Accessibility considerations ensures people with disabilities can use your site and gives you deeper insight into the people who engage with your brand. Usability measures how easy your site is to use — if your site isn’t accessible to some, its usability is zero.
Average vs. unique individuals
In the past, marketers would try to find similarities and trends in their data through averages. But average is an artificial construct — diversifying your marketing efforts should involve more than one persona per group.
You can also create empathy in how you interview customers. Take a conversational approach instead of interrogating customers. The more comfortable they feel, the more likely they are to open up and offer invaluable insight.
Using successful personas
Creating an empathetic persona doesn’t mean a lot if you can’t use it. When you embrace empathy, you tap into all kinds of benefits:
- Improved value proposition: Communication with consumers during the persona creation process allows you to fine tune how you meet customer needs and spurs product development. This is especially effective for companies with highly iterative products or services.
- Improved conversion rates: The more time a company takes to understand their modern consumer, the easier it is to know what leads them to purchase your product. Empathetic personas help you gain insight, which means higher conversion rates.
- Increased team communication: Creating empathetic personas often gets internal sales and marketing teams — who should be as broad and diverse as your audience — talking about and centering diversity, accessibility and inclusion. This hopefully translates to continued empathetic persona building efforts and more effective communication.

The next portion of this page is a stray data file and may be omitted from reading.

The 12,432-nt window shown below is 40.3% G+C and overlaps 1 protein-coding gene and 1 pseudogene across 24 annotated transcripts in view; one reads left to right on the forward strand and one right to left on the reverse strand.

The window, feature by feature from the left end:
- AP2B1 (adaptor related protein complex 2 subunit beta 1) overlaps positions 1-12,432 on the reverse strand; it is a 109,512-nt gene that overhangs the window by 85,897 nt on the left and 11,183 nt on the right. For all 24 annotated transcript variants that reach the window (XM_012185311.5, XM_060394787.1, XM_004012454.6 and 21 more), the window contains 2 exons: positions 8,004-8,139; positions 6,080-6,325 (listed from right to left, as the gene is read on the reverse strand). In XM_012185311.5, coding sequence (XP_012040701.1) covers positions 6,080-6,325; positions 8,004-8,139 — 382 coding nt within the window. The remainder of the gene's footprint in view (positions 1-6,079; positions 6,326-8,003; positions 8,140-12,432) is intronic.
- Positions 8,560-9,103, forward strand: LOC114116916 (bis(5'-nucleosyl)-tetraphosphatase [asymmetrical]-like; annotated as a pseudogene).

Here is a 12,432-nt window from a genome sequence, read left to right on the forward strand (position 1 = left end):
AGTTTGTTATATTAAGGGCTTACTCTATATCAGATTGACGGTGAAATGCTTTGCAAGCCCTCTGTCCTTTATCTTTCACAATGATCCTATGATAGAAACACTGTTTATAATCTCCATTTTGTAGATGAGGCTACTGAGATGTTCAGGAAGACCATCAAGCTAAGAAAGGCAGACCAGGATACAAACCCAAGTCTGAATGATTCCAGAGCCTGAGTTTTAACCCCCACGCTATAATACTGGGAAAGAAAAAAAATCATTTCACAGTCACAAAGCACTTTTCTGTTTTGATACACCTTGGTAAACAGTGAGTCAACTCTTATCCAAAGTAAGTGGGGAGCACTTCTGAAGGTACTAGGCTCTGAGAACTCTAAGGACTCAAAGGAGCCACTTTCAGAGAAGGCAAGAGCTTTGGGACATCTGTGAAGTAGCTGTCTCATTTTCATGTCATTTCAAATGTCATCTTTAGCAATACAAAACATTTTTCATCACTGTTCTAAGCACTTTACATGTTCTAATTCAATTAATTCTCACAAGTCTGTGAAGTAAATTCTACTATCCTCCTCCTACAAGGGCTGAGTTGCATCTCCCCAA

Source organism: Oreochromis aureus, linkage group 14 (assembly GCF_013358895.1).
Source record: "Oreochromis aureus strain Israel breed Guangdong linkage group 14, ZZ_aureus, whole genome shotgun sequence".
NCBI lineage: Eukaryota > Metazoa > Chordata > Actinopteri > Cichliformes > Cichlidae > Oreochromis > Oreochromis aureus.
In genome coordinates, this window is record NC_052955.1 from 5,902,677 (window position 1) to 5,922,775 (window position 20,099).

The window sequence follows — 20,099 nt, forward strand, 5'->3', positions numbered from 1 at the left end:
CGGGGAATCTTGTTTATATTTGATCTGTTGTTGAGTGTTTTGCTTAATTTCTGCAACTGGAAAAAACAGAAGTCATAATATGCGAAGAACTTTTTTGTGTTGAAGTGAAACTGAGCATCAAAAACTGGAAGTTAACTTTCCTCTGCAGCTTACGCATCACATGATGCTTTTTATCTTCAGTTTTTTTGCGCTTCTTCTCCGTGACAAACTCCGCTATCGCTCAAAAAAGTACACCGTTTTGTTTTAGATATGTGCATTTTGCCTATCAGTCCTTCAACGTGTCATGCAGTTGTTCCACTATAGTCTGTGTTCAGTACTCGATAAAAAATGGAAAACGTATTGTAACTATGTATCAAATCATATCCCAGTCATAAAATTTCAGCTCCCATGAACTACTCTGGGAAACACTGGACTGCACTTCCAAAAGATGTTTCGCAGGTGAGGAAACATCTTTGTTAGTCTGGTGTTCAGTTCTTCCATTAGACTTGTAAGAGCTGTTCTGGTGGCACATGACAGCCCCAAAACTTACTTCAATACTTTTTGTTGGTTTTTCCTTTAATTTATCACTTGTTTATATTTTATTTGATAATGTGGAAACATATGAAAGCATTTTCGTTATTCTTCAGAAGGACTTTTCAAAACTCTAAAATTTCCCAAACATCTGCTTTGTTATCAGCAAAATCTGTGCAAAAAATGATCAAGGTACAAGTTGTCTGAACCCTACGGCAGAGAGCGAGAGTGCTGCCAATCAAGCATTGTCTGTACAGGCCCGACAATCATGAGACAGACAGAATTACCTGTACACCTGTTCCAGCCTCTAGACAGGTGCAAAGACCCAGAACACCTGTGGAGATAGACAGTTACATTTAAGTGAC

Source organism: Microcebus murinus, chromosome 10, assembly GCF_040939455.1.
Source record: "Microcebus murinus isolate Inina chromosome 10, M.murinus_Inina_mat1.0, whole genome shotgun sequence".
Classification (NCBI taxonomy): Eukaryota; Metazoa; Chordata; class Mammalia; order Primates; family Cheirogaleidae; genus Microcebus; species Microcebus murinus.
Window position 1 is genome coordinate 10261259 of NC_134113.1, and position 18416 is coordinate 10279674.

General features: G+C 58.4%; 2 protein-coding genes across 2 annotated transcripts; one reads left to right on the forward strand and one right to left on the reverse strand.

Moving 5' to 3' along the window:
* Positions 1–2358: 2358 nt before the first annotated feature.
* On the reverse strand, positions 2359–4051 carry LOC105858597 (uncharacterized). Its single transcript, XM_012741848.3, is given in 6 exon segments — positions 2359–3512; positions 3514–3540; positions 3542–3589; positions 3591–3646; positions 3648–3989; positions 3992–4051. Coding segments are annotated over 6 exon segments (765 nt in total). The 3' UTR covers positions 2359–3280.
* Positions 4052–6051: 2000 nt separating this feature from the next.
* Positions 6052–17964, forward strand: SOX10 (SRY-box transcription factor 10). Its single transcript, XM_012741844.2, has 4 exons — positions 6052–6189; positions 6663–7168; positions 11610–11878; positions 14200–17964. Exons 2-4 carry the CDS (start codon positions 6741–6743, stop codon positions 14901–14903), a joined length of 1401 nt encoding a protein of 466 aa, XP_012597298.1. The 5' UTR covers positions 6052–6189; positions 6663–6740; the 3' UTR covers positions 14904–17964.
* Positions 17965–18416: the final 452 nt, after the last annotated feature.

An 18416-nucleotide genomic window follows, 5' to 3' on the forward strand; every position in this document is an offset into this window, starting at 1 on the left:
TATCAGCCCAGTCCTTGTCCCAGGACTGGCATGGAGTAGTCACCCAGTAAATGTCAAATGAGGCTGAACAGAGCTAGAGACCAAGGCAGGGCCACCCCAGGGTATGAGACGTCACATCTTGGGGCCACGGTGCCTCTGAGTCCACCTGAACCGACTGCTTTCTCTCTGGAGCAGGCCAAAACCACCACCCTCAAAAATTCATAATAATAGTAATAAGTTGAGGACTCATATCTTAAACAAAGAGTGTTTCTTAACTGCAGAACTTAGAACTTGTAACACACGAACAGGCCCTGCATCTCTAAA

- Exposed bias: When you gather your team to consider inclusive marketing, it causes a sense of self-reflection. This allows team members to challenge their inner personal and group biases — and grow and do better together.
- Updated data: Creating empathetic personas involves cleaning up and verifying company data — like current contacts — and increases the effectiveness of your inclusive marketing.
Just as personas are unique to each organization, so is how you decide to use them. Every motivation can be different, but they should all be considered — even in small samples.
The modern consumer is socially motivated and highly informed. Consumers want to see themselves and underrepresented groups included in your marketing efforts. They will notice when your business makes an effort to be inclusive in virtual and physical spaces.
Treating customers with respect earns you their loyalty. The deeper you dig into personas that reflect real people, the more valuable insight you’ll gain. Smarter business practices, like storing big data and progressive analytics, will benefit your bottom line.
Consumers deserve authentic content that speaks to them — the only way to get there is through empathy. The communication between businesses and people is more frequent and personal than it’s ever been.
Are you listening?